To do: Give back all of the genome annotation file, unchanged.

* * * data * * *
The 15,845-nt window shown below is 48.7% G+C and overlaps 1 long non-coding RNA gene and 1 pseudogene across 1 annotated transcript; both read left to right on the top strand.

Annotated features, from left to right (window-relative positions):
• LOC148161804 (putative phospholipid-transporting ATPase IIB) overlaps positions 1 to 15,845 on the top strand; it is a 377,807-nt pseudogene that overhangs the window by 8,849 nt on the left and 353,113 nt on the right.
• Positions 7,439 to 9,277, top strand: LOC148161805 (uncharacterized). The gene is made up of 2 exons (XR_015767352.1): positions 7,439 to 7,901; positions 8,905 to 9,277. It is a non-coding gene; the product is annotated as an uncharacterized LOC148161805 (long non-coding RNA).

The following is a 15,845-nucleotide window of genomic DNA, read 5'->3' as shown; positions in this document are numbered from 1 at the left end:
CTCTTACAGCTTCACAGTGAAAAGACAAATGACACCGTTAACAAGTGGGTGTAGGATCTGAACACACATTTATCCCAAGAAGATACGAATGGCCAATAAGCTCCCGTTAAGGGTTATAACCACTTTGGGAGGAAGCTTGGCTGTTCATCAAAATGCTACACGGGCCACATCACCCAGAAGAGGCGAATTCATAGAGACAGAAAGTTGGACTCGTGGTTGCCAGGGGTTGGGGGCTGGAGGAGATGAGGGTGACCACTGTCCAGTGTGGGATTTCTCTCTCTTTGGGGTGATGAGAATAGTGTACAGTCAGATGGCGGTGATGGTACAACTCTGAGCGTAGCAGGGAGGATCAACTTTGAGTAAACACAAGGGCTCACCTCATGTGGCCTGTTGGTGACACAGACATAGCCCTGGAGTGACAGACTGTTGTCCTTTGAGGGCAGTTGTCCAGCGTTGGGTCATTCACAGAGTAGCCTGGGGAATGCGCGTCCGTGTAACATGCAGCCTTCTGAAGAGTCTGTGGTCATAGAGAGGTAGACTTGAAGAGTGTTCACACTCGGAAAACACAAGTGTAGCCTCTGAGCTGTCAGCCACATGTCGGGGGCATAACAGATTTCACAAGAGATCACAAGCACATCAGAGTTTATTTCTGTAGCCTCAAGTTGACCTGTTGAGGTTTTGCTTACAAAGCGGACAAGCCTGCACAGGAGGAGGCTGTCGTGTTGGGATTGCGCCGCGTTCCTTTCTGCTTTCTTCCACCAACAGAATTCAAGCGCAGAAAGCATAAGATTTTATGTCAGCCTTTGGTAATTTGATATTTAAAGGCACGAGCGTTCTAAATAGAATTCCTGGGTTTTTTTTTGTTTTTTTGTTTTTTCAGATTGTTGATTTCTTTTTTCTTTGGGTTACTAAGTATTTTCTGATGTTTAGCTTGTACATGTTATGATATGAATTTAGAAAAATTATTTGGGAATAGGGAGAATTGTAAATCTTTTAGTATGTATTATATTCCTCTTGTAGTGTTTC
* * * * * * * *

The 15,845-nt window shown below is 48.7% G+C and overlaps 1 long non-coding RNA gene and 1 pseudogene across 1 annotated transcript; both read left to right on the top strand.

Annotated features, from left to right (window-relative positions):
• LOC148161804 (putative phospholipid-transporting ATPase IIB) overlaps positions 1 to 15,845 on the top strand; it is a 377,807-nt pseudogene that overhangs the window by 8,849 nt on the left and 353,113 nt on the right.
• Positions 7,439 to 9,277, top strand: LOC148161805 (uncharacterized). The gene is made up of 2 exons (XR_015767352.1): positions 7,439 to 7,901; positions 8,905 to 9,277. It is a non-coding gene; the product is annotated as an uncharacterized LOC148161805 (long non-coding RNA).

The following is a 15,845-nucleotide window of genomic DNA, read 5'->3' as shown; positions in this document are numbered from 1 at the left end:
CTCTTACAGCTTCACAGTGAAAAGACAAATGACACCGTTAACAAGTGGGTGTAGGATCTGAACACACATTTATCCCAAGAAGATACGAATGGCCAATAAGCTCCCGTTAAGGGTTATAACCACTTTGGGAGGAAGCTTGGCTGTTCATCAAAATGCTACACGGGCCACATCACCCAGAAGAGGCGAATTCATAGAGACAGAAAGTTGGACTCGTGGTTGCCAGGGGTTGGGGGCTGGAGGAGATGAGGGTGACCACTGTCCAGTGTGGGATTTCTCTCTCTTTGGGGTGATGAGAATAGTGTACAGTCAGATGGCGGTGATGGTACAACTCTGAGCGTAGCAGGGAGGATCAACTTTGAGTAAACACAAGGGCTCACCTCATGTGGCCTGTTGGTGACACAGACATAGCCCTGGAGTGACAGACTGTTGTCCTTTGAGGGCAGTTGTCCAGCGTTGGGTCATTCACAGAGTAGCCTGGGGAATGCGCGTCCGTGTAACATGCAGCCTTCTGAAGAGTCTGTGGTCATAGAGAGGTAGACTTGAAGAGTGTTCACACTCGGAAAACACAAGTGTAGCCTCTGAGCTGTCAGCCACATGTCGGGGGCATAACAGATTTCACAAGAGATCACAAGCACATCAGAGTTTATTTCTGTAGCCTCAAGTTGACCTGTTGAGGTTTTGCTTACAAAGCGGACAAGCCTGCACAGGAGGAGGCTGTCGTGTTGGGATTGCGCCGCGTTCCTTTCTGCTTTCTTCCACCAACAGAATTCAAGCGCAGAAAGCATAAGATTTTATGTCAGCCTTTGGTAATTTGATATTTAAAGGCACGAGCGTTCTAAATAGAATTCCTGGGTTTTTTTTTGTTTTTTTGTTTTTTCAGATTGTTGATTTCTTTTTTCTTTGGGTTACTAAGTATTTTCTGATGTTTAGCTTGTACATGTTATGATATGAATTTAGAAAAATTATTTGGGAATAGGGAGAATTGTAAATCTTTTAGTATGTATTATATTCCTCTTGTAGTGTTTC